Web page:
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Econometrics with Partial Identification

Authors: Francesca Molinari
Date: 31 May 2019
Type: cemmap Working Paper, CWP25/19
DOI: 10.1920/wp.cem.2019.2519


Econometrics has traditionally revolved around point identi cation. Much effort has been devoted to finding the weakest set of assumptions that, together with the available data, deliver point identifi cation of population parameters, finite or infi nite dimensional that these might be. And point identifi cation has been viewed as a necessary prerequisite for meaningful statistical inference. The research program on partial identifi cation has begun to slowly shift this focus in the early 1990s, gaining momentum over time and developing into a widely researched area of econometrics. Partial identifi cation has forcefully established that much can be learned from the available data and assumptions imposed because of their credibility rather than their ability to yield point identifi cation. Within this paradigm, one obtains a set of values for the parameters of interest which are observationally equivalent given the available data and maintained assumptions. I refer to this set as the parameters' sharp identifi cation region.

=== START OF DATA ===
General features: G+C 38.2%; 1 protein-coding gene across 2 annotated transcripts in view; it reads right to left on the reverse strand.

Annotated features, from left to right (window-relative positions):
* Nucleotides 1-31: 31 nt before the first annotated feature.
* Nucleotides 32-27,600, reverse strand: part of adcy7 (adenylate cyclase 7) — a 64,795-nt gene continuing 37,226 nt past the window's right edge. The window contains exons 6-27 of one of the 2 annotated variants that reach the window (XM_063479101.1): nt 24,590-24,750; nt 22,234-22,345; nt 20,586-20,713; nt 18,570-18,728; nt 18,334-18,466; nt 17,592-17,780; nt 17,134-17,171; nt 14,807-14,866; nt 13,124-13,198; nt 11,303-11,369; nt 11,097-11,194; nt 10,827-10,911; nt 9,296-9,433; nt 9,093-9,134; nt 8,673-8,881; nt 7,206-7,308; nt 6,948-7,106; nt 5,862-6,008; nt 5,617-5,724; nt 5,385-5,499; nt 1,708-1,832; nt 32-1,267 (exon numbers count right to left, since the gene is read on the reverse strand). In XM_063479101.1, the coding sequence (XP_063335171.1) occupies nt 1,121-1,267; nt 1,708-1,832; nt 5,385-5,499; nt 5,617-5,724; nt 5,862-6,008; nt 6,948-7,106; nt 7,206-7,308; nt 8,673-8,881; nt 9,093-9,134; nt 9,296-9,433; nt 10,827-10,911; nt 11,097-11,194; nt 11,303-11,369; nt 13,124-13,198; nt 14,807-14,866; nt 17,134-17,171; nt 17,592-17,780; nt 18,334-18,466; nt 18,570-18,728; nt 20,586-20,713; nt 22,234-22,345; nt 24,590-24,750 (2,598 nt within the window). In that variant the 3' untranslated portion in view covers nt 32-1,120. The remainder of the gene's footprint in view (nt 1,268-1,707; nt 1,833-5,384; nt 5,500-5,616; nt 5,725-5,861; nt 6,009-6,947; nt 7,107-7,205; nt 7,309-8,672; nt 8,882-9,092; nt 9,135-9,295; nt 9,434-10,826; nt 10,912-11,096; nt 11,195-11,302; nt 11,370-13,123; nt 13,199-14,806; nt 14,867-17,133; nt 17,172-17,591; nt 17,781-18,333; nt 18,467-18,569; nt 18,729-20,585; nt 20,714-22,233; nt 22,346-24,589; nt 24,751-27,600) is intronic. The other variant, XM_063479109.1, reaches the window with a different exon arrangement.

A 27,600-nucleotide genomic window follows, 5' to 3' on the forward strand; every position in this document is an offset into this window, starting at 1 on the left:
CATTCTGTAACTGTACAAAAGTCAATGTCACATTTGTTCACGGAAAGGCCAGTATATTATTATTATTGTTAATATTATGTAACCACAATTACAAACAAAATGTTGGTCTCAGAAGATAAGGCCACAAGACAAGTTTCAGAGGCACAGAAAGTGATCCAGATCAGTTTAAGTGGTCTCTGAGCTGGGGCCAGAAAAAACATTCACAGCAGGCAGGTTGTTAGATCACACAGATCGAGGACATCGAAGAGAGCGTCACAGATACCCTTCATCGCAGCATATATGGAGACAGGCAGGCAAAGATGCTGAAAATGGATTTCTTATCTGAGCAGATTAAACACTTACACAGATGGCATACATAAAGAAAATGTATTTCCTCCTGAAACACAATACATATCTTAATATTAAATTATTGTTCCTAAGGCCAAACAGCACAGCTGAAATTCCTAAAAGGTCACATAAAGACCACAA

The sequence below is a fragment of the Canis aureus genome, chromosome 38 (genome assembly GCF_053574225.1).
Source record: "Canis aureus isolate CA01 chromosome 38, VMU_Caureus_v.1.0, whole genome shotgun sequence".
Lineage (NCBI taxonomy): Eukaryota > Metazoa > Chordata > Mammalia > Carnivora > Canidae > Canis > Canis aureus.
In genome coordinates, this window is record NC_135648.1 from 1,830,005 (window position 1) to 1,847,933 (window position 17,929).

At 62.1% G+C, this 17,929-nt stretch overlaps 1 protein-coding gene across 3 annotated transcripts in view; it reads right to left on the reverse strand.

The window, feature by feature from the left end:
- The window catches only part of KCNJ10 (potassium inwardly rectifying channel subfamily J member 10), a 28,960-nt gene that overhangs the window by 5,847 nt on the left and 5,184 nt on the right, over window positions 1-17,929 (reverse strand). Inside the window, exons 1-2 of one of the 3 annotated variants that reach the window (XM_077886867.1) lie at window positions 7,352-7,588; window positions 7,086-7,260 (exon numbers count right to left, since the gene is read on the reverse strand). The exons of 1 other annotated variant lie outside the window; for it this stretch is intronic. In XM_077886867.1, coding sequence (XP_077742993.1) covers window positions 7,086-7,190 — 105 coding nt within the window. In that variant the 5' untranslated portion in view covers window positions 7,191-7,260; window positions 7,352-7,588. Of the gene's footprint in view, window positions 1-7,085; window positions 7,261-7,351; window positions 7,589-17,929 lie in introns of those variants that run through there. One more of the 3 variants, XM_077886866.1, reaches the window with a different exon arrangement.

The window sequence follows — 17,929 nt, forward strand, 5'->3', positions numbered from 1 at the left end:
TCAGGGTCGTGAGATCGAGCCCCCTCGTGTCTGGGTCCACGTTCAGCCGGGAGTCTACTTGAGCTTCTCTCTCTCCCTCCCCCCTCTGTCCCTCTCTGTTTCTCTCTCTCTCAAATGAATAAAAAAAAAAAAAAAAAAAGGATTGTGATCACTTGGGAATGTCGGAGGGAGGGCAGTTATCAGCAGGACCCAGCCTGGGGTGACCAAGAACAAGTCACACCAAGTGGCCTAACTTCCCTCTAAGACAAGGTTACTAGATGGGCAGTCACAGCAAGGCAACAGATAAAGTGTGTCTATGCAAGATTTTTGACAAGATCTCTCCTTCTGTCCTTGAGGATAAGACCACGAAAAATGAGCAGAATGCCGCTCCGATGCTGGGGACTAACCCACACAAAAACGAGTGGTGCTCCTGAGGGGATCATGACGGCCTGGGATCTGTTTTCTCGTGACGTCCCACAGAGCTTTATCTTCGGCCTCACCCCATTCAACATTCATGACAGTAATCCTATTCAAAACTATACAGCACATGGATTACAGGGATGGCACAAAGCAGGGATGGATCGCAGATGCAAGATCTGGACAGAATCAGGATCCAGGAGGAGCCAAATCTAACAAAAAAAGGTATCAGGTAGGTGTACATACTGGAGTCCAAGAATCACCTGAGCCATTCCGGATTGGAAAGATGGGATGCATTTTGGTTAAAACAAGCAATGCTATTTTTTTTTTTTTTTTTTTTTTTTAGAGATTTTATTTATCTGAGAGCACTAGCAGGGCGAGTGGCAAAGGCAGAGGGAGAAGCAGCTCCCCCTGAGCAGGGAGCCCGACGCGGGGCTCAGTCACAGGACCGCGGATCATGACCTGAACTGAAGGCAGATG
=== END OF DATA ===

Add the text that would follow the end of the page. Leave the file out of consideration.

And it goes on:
Econometrics with partial identi fication is concerned with: (1) obtaining a tractable characterization of the parameters' sharp identi fication region; (2) providing methods to estimate it; (3) conducting test of hypotheses and making con fidence statements about the partially identi fied parameters. Each of these goals poses challenges that differ from those faced in econometrics with point identifi cation. This chapter discusses these challenges and some of their solution. It reviews advances in partial identifi cation analysis both as applied to learning (functionals of) probability distributions that are well-defi ned in the absence of models, as well as to learning parameters that are well-defi ned only in the context of particular models. The chapter highlights a simple organizing principle: the source of the identi fication problem can often be traced to a collection of random variables that are consistent with the available data and maintained assumptions. This collection may be part of the observed data or be a model implication. In either case, it can be formalized as a random set. Random set theory is then used as a mathematical framework to unify a number of special results and produce a general methodology to conduct econometrics with partial identi fication.

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